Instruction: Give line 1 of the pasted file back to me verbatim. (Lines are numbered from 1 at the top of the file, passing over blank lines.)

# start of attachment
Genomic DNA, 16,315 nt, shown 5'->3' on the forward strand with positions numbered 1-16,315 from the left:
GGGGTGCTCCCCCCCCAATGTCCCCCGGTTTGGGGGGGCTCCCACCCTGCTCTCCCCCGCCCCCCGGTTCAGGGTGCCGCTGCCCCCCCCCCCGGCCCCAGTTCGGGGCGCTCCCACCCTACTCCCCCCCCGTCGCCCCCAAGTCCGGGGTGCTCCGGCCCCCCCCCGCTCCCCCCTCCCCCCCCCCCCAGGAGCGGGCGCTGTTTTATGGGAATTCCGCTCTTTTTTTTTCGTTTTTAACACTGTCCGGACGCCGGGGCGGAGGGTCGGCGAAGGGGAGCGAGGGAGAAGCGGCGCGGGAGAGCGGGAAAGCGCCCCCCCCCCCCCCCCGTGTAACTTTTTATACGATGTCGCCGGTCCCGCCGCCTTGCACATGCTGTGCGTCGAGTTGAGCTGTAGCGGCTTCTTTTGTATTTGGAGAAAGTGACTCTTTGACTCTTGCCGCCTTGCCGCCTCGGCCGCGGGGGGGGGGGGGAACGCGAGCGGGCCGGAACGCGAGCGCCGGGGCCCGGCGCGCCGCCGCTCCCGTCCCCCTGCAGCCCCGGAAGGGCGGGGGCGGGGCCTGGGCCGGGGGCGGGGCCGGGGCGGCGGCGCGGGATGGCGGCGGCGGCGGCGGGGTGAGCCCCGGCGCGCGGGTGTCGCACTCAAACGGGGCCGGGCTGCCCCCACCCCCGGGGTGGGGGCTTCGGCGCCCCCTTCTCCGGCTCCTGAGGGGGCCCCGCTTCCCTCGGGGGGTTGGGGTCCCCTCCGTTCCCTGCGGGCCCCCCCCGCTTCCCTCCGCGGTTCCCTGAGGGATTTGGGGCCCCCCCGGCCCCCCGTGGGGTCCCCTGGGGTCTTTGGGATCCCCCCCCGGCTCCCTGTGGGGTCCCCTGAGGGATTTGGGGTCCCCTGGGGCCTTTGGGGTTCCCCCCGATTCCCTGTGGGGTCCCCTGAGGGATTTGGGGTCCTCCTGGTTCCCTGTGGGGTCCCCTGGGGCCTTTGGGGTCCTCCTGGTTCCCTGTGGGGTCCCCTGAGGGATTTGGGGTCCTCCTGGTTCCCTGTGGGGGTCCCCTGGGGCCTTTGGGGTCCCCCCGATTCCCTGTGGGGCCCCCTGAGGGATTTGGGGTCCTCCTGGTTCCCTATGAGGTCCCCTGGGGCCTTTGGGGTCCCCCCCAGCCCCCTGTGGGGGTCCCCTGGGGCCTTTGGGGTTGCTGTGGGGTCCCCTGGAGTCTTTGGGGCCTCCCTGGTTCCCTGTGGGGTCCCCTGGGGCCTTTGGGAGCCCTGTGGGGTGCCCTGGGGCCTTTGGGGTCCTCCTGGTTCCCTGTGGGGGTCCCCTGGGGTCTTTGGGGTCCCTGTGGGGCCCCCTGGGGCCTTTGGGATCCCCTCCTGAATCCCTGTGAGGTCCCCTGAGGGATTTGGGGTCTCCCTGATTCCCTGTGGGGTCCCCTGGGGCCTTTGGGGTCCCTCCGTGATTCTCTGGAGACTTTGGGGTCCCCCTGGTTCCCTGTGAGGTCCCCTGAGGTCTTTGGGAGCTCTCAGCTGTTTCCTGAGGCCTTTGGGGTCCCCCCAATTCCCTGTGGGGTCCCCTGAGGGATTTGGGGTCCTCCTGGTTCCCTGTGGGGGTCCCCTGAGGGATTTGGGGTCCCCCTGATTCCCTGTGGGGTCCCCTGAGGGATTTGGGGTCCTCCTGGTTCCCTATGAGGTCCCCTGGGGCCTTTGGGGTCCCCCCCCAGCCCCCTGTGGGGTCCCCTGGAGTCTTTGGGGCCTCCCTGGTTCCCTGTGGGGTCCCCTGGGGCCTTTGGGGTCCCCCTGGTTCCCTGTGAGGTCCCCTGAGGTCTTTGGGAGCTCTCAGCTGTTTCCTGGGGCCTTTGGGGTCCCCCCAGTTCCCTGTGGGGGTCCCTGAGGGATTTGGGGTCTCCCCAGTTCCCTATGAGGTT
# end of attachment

Genomic DNA, 16,315 nt, shown 5'->3' on the forward strand with positions numbered 1-16,315 from the left: